[11] The respondent did not timeously reply to the applicant’s letters, necessitating the applicant to put it (the respondent) on terms to reply within a specific time frame. Despite the fact that the respondent did not timeously respond to the applicant’s letter of 09 July the parties conducted meetings aimed at resolving the termination issue. The meetings took place on 21 July 2014, 09 August 2014, 08 September 2014 and 18 September 2014 (during this period the parties were still trading and doing business with each other). At all these meetings the parties mooted the idea of finding an alternative way in which they would do business. On 24 September 2014, a further meeting was held between the applicant and the respondent’s representatives. At the meeting of 24 September 2014 the respondent’s representatives informed the applicant’s representatives that the possibilities of a new contractual relationship were no longer an option for the respondent and stated that, the ‘arrangement’ between the parties will terminate on 30 September 2014. The applicant’s representatives requested the respondent to place the oral termination in writing. As from 30 September 2014 the respondent did not make use of the applicant’s services. On 22 October 2014 the applicant launched this application on an urgent basis.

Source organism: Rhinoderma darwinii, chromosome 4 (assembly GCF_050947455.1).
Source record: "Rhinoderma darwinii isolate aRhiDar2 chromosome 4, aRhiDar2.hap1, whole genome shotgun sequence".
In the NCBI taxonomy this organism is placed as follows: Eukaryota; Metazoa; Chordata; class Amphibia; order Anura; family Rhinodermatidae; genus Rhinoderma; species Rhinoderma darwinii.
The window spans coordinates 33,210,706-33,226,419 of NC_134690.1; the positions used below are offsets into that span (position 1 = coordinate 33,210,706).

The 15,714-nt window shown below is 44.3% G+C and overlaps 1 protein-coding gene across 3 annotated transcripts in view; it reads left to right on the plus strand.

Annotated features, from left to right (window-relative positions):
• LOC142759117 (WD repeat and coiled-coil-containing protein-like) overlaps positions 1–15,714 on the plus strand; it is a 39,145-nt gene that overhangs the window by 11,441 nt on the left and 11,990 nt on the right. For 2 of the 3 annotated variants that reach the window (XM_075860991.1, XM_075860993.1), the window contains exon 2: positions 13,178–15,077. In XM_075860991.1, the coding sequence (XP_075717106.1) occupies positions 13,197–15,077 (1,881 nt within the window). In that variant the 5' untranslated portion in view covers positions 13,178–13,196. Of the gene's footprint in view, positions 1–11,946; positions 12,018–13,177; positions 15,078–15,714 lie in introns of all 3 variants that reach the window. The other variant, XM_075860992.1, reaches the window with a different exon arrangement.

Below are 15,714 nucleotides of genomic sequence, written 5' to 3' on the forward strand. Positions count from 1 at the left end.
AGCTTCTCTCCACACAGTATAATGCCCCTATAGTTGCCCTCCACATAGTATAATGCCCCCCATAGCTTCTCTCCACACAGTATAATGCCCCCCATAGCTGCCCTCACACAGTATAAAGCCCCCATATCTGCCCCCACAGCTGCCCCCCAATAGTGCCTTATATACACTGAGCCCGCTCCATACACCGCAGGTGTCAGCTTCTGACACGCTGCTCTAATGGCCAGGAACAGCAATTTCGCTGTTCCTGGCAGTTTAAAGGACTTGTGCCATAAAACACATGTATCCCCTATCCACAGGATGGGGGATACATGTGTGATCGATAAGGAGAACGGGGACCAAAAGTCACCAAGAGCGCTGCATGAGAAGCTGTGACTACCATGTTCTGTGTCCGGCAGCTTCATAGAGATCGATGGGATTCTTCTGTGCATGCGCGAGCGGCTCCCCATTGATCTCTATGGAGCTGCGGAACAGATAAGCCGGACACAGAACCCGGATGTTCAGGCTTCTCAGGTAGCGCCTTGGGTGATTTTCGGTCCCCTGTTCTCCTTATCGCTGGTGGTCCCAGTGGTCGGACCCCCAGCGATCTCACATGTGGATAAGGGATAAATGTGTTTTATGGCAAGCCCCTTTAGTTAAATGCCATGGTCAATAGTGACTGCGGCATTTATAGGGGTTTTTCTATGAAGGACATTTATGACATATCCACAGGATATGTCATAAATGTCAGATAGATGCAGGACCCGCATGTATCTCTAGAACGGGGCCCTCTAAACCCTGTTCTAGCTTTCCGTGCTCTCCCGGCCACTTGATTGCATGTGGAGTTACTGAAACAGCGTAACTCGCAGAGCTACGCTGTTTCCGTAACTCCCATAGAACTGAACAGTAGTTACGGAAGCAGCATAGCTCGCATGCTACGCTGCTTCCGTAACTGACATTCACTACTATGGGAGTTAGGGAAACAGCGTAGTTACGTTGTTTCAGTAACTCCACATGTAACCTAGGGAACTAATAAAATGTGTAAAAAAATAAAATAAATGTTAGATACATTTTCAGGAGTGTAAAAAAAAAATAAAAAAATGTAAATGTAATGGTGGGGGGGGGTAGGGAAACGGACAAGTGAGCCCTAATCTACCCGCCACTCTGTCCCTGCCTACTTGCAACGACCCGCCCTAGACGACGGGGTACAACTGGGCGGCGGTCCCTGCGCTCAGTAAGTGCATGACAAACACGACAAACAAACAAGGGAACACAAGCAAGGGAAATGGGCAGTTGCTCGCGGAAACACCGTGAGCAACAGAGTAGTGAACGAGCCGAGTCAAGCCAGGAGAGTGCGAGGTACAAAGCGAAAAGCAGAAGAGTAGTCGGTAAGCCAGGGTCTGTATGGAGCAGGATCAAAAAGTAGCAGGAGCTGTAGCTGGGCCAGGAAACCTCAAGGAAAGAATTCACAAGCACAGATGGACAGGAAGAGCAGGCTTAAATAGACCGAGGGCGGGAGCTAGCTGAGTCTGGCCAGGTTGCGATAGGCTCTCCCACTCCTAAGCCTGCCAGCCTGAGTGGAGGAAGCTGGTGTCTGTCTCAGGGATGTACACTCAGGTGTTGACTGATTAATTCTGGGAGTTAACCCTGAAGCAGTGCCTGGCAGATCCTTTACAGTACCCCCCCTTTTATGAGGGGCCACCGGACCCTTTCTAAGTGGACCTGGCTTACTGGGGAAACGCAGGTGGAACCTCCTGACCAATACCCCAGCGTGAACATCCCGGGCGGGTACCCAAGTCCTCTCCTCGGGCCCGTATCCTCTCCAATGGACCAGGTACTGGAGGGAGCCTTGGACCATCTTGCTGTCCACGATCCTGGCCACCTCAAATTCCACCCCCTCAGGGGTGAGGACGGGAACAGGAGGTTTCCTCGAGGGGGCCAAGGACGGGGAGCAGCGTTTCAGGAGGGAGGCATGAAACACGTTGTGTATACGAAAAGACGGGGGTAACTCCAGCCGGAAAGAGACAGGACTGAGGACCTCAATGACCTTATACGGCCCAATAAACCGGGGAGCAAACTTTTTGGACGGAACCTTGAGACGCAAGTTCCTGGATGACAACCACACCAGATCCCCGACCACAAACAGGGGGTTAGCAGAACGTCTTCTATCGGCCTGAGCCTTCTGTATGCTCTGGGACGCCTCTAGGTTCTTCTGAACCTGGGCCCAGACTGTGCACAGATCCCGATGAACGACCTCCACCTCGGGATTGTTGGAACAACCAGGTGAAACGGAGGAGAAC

[12] As I have indicated above the respondent opposed the orders sought by the applicant. The grounds on which the respondent opposes the application are that:

3.2 …the Applicant is, in effect, seeking specific performance and in substance and effect, final relief, in circumstances where such relief ought not to be granted;

3.2.1 in the face of factual disputes;

3.2.2 with the availability of an alternative remedy;

3.2.2 bearing in mind the this Honourable Court may excise in deciding  whether or not an order of specific performance should be granted;

3.3 on the relevant facts it is clear,…, that the parties had agreed that no agreement would be enforceable unless and until to writing and signed by both sides;

3.4 the actual conduct of the parties over the period of time relied upon by the Applicant is in direct conflict with the material terms of the Draft agreement and such conduct therefore operates to destroy the very agreement relied upon, alternatively such conduct fails to prove consensus between the parties on an essential term, namely, price.